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Alberta Hail Suppression Project 1998 Field Program Final Report Page: 78




Terry W. Krauss



A Program Designed for the

Seeding of Convective Clouds

with Glaciogenic Nuclei to

Mitigate Urban Hail Damage in the

Province of Alberta, Canada


Weather Modification Inc.

3802 - 20th Street North

Fargo, North Dakota

U.S.A. 58102


Alberta Severe Weather Management Society

#600, 708 - 11th Ave. S. W.

Calgary, Alberta

Canada T2R 0E4

November 1998

Executive Summary

This report summarizes the activities and data collected during the 1998 field operations of the Alberta Hail Suppression Project. This was the third year of a five year program conducted by Weather Modification Inc. (WMI) of Fargo, North Dakota for the Alberta Severe Weather Management Society of Calgary, Alberta. The program is funded entirely by private insurance companies in Alberta with the sole intent to mitigate the damage to property by hail storms. The project area extends from High River to Lacombe, with priority given to the major cities of Calgary and Red Deer. The operational period was June 1st to September 15th, 1998.

A total of 96 aircraft flights took place on 36 operational days, during the summer of 1998. A total of 153 storms were seeded during 78 flights on 30 days. There were 17 patrol flights. The amount of silver-iodide dispensed during the 1998 field season consisted of 2023 ejectable or cloud-top flares (40.5 kg AgI), 496 end-burning or cloud-base flares (57.3 kg AgI), and 190 gallons of AgI-acetone solution (13.3 kg AgI). Hail was reported within the project area on 38 days. Walnut size hail was reported on 2 days, golfball size on 4 days and larger than golfball was reported on 1 day (July 8th) within the project area. There were two days (July 5th and July 8th) with severe, damaging hailstorms in the Calgary region. At the time of this report, the property damage is estimated to be approximately $40 million. The 1998 season can best be characterized as one with many thunderstorms in June and the first half of July, with early July having the most severe, high-intensity storms. The second half of the season was very quiet, hot, and dry. There was very little seeding in August and none in September.

The facilities and procedures used in 1998 were the same as in 1996 and 1997. The TITAN (Thunderstorm Identification Tracking Analysis and Nowcasting) radar processing and display software recorded radar volume scans at approximately four minute intervals, and provided radar controllers with a wealth of four-dimensional (x,y,z,t) radar derived storm parameters for improved operations. The radar operated continuously throughout the 107 day period except for a 21 hr period on August 1st, when it was down to replace a PRF filter.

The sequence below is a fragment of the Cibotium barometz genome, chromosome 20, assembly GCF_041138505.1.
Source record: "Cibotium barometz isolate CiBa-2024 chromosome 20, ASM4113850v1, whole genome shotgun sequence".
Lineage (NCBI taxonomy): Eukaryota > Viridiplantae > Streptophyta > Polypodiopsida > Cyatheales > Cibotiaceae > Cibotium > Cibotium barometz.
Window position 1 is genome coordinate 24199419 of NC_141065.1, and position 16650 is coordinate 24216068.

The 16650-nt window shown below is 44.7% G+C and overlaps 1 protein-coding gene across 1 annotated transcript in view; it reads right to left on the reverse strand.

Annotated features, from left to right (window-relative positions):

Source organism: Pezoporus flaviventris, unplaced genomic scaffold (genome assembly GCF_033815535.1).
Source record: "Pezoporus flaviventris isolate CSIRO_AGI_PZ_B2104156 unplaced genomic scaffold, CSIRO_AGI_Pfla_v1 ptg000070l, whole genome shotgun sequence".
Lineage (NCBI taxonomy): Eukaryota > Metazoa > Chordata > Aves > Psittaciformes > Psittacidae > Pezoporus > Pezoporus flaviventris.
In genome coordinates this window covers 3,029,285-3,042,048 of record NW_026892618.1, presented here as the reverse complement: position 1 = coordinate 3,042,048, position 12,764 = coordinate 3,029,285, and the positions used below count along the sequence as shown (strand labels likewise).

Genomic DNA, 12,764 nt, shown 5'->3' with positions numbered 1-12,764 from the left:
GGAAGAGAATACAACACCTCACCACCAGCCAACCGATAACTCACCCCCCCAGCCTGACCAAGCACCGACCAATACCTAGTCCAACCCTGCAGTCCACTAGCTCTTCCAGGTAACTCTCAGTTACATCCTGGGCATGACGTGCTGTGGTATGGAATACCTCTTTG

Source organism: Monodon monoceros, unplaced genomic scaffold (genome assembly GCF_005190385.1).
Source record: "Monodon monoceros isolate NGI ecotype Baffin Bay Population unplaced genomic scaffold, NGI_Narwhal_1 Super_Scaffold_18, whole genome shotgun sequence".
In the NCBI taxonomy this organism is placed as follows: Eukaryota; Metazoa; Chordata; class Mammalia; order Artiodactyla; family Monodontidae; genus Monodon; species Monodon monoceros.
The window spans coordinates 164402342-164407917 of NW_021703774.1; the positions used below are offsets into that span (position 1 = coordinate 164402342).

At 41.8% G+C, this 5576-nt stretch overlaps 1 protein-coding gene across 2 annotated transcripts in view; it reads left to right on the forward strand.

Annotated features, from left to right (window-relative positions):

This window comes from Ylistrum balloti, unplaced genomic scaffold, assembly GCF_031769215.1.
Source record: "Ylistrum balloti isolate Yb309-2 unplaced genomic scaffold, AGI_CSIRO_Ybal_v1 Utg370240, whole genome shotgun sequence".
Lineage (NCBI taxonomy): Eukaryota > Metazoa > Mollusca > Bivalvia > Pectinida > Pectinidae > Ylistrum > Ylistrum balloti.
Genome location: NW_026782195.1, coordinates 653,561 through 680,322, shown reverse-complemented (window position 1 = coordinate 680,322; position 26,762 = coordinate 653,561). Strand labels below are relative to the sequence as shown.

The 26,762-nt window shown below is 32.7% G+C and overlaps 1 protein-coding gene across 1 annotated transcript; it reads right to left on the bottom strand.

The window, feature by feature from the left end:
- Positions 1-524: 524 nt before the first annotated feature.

Three specially equipped cloud seeding aircraft were dedicated to the project. Two aircraft were stationed in Calgary and one aircraft in Red Deer. The aircraft and crews provided a 24-hr service, seven days a week throughout the period. The Cheyenne II aircraft in Calgary was unserviceable for one 5 day period during the summer for major servicing and replacing of a damaged propeller. No cloud seeding missions were missed due to equipment problems. There were no changes in personnel during the year and no swapping of equipment was required. Overall, the equipment performed very well throughout the 1998 season with no significant interruptions in radar or aircraft operations.

The most notable change to the operations in 1998 was a change in flare manufacturer. The majority of flares used in 1998 were SAM (Systems of Atmopsheric Weather Modification) manufactured by the CHEMMOD Co. of Skopje, Macedonia. Laboratory tests of the SAM flares at the Cloud Simulation and Aerosol Laboratory, Dept. of Atmospheric Science, Colorado State University, Fort Collins, Co., in April 1998 indicated excellent yield results (8.1 x 1012 IN/g pyro at –6°C), and excellent activation times (90% activated in 2.7 min at –6°C).

Highlights of 1998 were an open house held for the insurance industry on June 18th, and the publication of a story about the project called “Hail Busters: Shooting for the Clouds” by Canadian Geographic in the July-August issue. While, the majority of the communities in central Alberta have welcomed the project, a few farmers east of the project area, in the County of Paintearth, have expressed concern that the project is in some way responsible for the very dry conditions in eastern Alberta. The project had many visitors and all concerns were addressed with meteorological charts and radar information indicating that the effect of cloud seeding appears more likely to increase precipitation amounts and area. There is no evidence to suggest that the seeding is altering the precipitation downwind of the project area. A review of climatological data for the past 3 years indicates that the drier than normal conditions east of the project area is most likely a carry-over effect of the strong El Nino which developed during the winter of 1997-98 in the Pacific Ocean. Overall, the program continues to receive very public response.

This final report for 1998 again consists of two Volumes. Volume I provides a general overview of the program describing the methodology being used, pictures, tables, graphs, and some research studies, as well as references to summarize the operational activities. The companion Volume II provides the detailed documentation of the cloud seeding activities of 1998. Volume II-CDROM contains detailed summaries of the daily operations and data associated with each of the cloud seeding days. These data include meteorological data, aircraft flight tracks, radar summary maps, as well as a representative meteorological upper-air chart for each operational day. All of the project’s radar data, meteorological data, and reports have been recorded onto CD-ROM and magnetic tape for the Alberta Severe Weather Management Society.